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Stop the Hypocrisy: This Self-proclaimed Racist Is a Suitable Pick to Head Yad Vashem

Gideon Levy
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Benjamin Netanyahu plants a sapling in the Golan Heights with Effi Eitam, 2009
Benjamin Netanyahu plants a sapling in the Golan Heights with Effi Eitam, 2009Credit: REUTERS
Gideon Levy

Enough with the preening and hypocrisy. Lawmaker and retired general Efraim “Effi” Eitam is a worthy and as suitable a candidate as could be for heading Yad Vashem. The protest by leftists and intellectuals against his appointment is a denial of reality, an attempt to falsely beautify it. There is no one like Eitam to reflect and represent the spirit in which Israel instills the lessons of the Holocaust, and which it exploits for its purposes.

Putting at the head of Yad Vashem an intellectual or a person of morals who would combat racism, ultra-nationalism and war crimes anywhere they exist, in the name of remembering the Holocaust, would be in total contradiction to the memorial enterprises with which Israel inundates its younger citizens. Such an appointment would also be in contrast to the ultra-nationalist message Israel broadcasts to the world, as a lesson learned from the Holocaust. Which is why the prime minister has done well in appointing a man who will represent Israel’s spirit at the head of the most prestigious memorial institution in the world.

Eitam, a self-declared racist who is suspected of committing war crimes, will tell the world what Israel really thinks: that after the Holocaust, Jews can do anything; that after the Holocaust, no one in the whole world has the right to preach to Israel, telling it what to do; that international law, established after World War II and the Holocaust, applies to all countries except Israel; that here we have a chosen people, a light unto the nations, and that here lives the only victim of war crimes in history; and don’t dare tell us about other victims. That’s why Eitam is Yad Vashem and Yad Vashem is Eitam.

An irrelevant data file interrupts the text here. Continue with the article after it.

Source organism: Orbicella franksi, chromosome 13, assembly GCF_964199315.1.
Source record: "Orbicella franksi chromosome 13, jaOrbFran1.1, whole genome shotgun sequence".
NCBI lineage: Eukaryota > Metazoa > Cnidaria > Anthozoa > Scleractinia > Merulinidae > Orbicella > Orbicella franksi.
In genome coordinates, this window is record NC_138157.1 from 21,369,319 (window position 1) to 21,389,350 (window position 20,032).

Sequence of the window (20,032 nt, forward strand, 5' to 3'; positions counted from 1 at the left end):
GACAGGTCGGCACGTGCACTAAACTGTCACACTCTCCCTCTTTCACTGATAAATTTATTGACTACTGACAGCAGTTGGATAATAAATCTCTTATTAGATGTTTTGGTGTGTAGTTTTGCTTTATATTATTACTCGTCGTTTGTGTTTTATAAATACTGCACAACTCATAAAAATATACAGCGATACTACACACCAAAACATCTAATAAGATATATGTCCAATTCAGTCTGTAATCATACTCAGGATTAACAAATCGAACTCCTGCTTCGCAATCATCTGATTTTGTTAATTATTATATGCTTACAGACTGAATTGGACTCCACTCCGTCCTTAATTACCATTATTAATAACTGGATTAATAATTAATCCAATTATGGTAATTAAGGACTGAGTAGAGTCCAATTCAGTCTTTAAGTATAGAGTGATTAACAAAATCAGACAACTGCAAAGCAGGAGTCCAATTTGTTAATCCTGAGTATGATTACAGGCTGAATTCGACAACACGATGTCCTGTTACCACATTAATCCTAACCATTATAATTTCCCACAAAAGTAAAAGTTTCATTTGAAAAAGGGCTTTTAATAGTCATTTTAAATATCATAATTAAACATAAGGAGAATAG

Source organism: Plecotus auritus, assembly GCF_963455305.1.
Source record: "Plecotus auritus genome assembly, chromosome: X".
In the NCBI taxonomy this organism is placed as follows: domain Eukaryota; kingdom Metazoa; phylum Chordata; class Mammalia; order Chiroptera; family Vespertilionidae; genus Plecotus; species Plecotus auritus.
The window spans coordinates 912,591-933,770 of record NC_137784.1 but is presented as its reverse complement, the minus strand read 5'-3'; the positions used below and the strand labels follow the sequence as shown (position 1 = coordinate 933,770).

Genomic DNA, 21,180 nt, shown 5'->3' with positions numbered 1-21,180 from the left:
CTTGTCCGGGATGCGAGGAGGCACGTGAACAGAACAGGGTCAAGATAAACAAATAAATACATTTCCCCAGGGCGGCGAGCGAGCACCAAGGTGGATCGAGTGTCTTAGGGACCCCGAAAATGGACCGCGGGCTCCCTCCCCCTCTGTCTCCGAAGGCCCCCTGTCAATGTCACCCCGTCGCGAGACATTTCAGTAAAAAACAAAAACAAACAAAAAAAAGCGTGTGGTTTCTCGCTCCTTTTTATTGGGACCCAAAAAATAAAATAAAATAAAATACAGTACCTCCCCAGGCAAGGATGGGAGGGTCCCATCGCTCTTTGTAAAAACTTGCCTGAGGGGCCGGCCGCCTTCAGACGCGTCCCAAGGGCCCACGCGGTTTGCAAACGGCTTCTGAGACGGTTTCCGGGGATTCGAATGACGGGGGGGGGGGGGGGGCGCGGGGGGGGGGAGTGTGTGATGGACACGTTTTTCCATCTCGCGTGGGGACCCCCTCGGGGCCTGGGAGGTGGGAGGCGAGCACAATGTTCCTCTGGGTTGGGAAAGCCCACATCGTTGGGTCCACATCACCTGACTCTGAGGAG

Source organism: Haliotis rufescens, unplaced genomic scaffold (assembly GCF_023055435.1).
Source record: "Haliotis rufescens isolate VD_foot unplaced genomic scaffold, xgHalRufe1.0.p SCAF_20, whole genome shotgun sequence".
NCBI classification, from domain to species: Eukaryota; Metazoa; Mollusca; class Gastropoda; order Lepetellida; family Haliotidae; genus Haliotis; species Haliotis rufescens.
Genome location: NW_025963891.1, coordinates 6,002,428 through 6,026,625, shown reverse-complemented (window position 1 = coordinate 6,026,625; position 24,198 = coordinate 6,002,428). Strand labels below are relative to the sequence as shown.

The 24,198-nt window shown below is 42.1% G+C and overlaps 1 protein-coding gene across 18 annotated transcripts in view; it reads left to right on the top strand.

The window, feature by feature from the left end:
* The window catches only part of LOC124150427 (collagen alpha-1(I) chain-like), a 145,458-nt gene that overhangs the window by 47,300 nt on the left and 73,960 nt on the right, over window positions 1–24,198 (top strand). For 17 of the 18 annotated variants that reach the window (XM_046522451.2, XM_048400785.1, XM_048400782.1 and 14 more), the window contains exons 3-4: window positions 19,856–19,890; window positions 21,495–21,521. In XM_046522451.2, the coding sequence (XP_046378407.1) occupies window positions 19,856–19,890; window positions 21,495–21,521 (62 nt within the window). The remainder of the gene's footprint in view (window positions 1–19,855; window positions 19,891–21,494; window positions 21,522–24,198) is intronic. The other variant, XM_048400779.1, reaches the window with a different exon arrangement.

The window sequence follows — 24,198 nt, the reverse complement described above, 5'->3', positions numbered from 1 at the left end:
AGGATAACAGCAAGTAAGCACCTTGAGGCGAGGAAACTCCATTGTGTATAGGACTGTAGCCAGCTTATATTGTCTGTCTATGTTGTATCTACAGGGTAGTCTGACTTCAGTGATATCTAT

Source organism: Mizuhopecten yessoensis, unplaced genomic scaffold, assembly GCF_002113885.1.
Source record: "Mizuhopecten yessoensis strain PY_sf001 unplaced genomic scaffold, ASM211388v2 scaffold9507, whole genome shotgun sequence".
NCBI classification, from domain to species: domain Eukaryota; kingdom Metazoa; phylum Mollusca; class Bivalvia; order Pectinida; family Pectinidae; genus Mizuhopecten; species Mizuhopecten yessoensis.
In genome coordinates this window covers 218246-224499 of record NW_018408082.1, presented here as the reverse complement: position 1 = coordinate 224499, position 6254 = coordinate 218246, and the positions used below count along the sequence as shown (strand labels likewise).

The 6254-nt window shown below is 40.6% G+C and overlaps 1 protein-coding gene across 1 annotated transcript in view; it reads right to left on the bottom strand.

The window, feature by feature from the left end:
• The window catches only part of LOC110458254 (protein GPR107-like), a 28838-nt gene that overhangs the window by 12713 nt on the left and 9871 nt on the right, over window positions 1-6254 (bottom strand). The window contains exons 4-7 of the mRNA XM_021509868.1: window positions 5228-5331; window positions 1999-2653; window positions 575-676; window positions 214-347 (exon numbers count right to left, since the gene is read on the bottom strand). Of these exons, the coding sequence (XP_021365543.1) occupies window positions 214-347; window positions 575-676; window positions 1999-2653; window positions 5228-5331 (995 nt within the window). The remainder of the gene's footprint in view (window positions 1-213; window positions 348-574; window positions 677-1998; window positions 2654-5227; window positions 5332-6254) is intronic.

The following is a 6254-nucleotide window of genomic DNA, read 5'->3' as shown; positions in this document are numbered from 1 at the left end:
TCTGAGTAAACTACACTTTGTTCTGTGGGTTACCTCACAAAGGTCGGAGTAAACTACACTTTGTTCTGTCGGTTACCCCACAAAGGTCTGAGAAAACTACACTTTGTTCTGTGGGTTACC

The Holocaust and “Never Again” could have gone in two directions. It could have resulted in a determined moral struggle waged by Israel against expressions of racism and war crimes everywhere – or in a belief in its aggressive power as the only means of protecting it and preventing another Holocaust. Israel long ago chose the latter. Eitam will reflect this. Why complain about him when the Foreign Ministry, not General Eitam, is blatantly, insolently demanding that Christiane Amanpour apologize for daring to say that Kristallnacht was a declaration of war on civilization and knowledge in the same breath as she talked about a war embarked on by Donald Trump. Even without Eitam, Israel does not permit any mention of Nazis without mentioning Jews, or any comparison with other holocausts, or any mention of early signs of one.

This arrogant ultra-nationalism fits like a glove on the hand of the person who commanded the Givati Brigade in the first intifada, which led to two Givati-related trials. It well suits someone who was reprimanded by the army’s chief of staff for excessive violence, someone who has said that “most” Palestinian should be deported, that Arab lawmakers should be removed, that the army’s code of ethics should be changed. After all, these are the lessons of the Holocaust. Under its aegis one can be in favor of involuntary transfer, ethnic cleansing and apartheid, as long as there is a danger, real or imaginary, facing the Jews.

Is Eitam the only one who believes that the world couldn’t live without the Jews, as he once said, or that Israel is the state of God? Is he the only one who sees Israel’s Arabs as a fifth column, just as the Nazis saw Germany’s Jews? Oops. That’s not allowed. Comparing anything to the early days of Nazism as a warning of what may come – that’s forbidden. With Eitam it will be even more forbidden.

But it wasn’t Eitam who established the trips by brainwashed Israeli youths to the death camps, from where they return draped in the nation’s flag, crying bitterly, believing only in power and the force of arms. It wasn’t Eitam who thought of systematically exploiting the Holocaust, something that’s intensified in recent years, to sow perennial feelings of guilt in Europe and prevent it from daring to criticize the shameful occupation. Eitam will explain to his official guests in the memorial hall that this is the state of the people who are permitted anything, such as beating to death innocent people, as its soldiers in Gaza did, or evacuating villages and deporting their inhabitants forever, as happened not far from Yad Vashem in 1948. But this is unlike anything that’s happened in history, and it’s obviously permitted – in the name of the Holocaust.

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